Digitalab Featured Photographer: Martin Bishop
At Digitalab, we appreciate the power of photography, whether it’s personal or professional. We asked Martin Bishop for one of his images and posed a couple of questions to find out exactly what it is he loves about photography and what he’d say to any enthusiastic photographer hoping to make a career out of their passion.
Tell us a bit about this image and why you chose it to be featured.
This photo was taken just before sunrise on a mild winter’s morning at South Shields beach. The weather forecast was for a grey and overcast start, but undeterred I set out in the hope that there would be a break in the clouds; that something magical would happen.
The image represents hours of planning, pouring over maps and tracing the position of the sun before choosing what I hoped would be the perfect location. Once there, standing ankle deep in sea water, I set up my tripod and waited in anticipation for the sky to peacefully explode with colour as the new day began.
Which styles of photography most interest/inspire you?
I am constantly surprised and inspired by photographers who put themselves into seemingly impossible places and situations to capture a moment, be that camping on the side of mountain to capture the morning light or documenting humanitarian aid.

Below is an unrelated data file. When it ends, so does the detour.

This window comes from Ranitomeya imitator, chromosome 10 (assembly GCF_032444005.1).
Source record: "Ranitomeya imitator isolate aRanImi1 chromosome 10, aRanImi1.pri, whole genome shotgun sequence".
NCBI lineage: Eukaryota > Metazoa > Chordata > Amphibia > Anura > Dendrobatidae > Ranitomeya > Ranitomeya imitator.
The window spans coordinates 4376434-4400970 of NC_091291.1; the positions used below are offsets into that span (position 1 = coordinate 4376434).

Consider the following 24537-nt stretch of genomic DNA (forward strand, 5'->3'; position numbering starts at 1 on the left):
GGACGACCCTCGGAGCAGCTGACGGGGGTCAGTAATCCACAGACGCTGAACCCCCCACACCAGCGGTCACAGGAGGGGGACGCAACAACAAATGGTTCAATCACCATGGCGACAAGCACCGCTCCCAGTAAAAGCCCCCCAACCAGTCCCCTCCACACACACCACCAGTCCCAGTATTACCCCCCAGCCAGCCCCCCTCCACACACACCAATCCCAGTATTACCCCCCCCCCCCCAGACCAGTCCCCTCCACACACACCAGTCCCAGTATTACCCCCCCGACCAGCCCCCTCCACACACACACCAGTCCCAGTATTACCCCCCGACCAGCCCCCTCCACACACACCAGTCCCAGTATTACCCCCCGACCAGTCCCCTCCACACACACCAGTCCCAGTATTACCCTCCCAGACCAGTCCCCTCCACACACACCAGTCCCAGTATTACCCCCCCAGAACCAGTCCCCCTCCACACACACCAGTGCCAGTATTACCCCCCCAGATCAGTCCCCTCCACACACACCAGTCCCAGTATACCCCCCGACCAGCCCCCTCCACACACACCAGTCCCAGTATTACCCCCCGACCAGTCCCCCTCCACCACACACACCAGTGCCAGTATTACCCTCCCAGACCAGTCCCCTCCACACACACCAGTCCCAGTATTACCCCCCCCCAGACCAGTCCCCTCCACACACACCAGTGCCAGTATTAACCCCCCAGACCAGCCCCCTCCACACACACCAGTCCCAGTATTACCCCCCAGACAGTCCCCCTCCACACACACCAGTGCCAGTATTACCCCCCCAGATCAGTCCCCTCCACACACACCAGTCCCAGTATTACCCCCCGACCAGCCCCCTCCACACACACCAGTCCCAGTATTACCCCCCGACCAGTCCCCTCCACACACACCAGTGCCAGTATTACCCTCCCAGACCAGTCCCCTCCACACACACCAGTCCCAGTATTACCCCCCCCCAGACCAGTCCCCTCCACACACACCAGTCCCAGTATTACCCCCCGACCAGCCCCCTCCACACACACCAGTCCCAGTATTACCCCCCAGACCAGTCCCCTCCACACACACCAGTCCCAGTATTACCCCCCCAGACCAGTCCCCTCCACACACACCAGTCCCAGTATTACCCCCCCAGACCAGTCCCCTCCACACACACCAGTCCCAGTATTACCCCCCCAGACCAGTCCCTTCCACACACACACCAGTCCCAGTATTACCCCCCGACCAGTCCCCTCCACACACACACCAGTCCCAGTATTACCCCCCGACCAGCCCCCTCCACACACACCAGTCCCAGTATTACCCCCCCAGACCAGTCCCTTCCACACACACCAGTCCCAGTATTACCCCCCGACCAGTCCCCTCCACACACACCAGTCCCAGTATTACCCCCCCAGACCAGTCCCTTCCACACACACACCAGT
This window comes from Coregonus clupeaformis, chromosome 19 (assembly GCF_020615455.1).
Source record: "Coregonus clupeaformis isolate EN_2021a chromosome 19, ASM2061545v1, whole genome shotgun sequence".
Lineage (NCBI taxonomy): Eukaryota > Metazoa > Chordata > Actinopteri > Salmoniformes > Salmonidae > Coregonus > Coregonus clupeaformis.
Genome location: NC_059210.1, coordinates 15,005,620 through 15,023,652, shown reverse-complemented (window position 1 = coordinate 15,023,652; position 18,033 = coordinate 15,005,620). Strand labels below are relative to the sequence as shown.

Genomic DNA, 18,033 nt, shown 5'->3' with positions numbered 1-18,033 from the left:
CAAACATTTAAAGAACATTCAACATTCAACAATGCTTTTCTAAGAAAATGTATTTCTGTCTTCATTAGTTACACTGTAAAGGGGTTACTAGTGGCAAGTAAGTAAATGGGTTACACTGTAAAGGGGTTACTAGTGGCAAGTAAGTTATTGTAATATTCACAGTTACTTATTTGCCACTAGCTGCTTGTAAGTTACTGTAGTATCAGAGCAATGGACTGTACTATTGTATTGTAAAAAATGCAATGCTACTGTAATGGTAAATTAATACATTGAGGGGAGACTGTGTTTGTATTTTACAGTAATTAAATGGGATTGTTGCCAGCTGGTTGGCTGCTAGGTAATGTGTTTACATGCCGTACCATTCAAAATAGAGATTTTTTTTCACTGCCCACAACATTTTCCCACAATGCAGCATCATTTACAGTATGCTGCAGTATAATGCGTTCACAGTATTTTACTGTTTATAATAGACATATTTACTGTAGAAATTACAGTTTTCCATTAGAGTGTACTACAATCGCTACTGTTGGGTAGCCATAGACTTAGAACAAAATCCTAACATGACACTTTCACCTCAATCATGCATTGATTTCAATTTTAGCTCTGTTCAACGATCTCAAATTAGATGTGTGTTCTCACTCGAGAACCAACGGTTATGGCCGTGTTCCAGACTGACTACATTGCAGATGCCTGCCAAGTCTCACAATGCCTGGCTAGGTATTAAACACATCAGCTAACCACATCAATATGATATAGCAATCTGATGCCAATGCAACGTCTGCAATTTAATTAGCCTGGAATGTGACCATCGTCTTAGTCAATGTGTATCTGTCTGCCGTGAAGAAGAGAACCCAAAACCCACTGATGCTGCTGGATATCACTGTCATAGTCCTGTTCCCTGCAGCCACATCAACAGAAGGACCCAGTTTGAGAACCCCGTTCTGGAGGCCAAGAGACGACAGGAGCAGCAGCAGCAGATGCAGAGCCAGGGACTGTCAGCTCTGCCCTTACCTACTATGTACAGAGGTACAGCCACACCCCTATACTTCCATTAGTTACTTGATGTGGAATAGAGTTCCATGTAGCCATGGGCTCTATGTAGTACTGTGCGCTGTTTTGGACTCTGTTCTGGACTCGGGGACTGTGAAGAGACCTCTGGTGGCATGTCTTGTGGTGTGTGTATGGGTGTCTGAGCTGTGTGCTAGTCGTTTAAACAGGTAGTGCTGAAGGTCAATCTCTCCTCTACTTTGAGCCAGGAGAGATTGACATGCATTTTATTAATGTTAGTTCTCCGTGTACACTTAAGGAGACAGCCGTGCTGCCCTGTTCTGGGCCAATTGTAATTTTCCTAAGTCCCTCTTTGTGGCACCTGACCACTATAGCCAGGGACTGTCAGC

Their willingness to endure such conditions to tell a story with a single image is a constant source of inspiration and a reminder of the power of photography.
What one piece of advice would you give to an aspiring photographer?
My advice to an aspiring photographer would be to embrace the internet. There are so many new and exciting opportunities available to put your work out there and have it seen by others. Websites like Flickr can provide invaluable feedback from other photographers whilst you are learning your craft and finding your artistic voice. However, you should also embrace social media websites that reach people who aren’t photographers, so that your work can be also be seen by an audience of people who will enjoy your images without breaking them down to their underlying technical considerations.
As a photographer, I want people to see my work, so I don’t limit my audience size by hiding my images behind a pay wall or stamping it with an ugly watermark. In this way you can build an appreciative audience and opportunities will arise that you could never have anticipated.
Martin Bishop Photography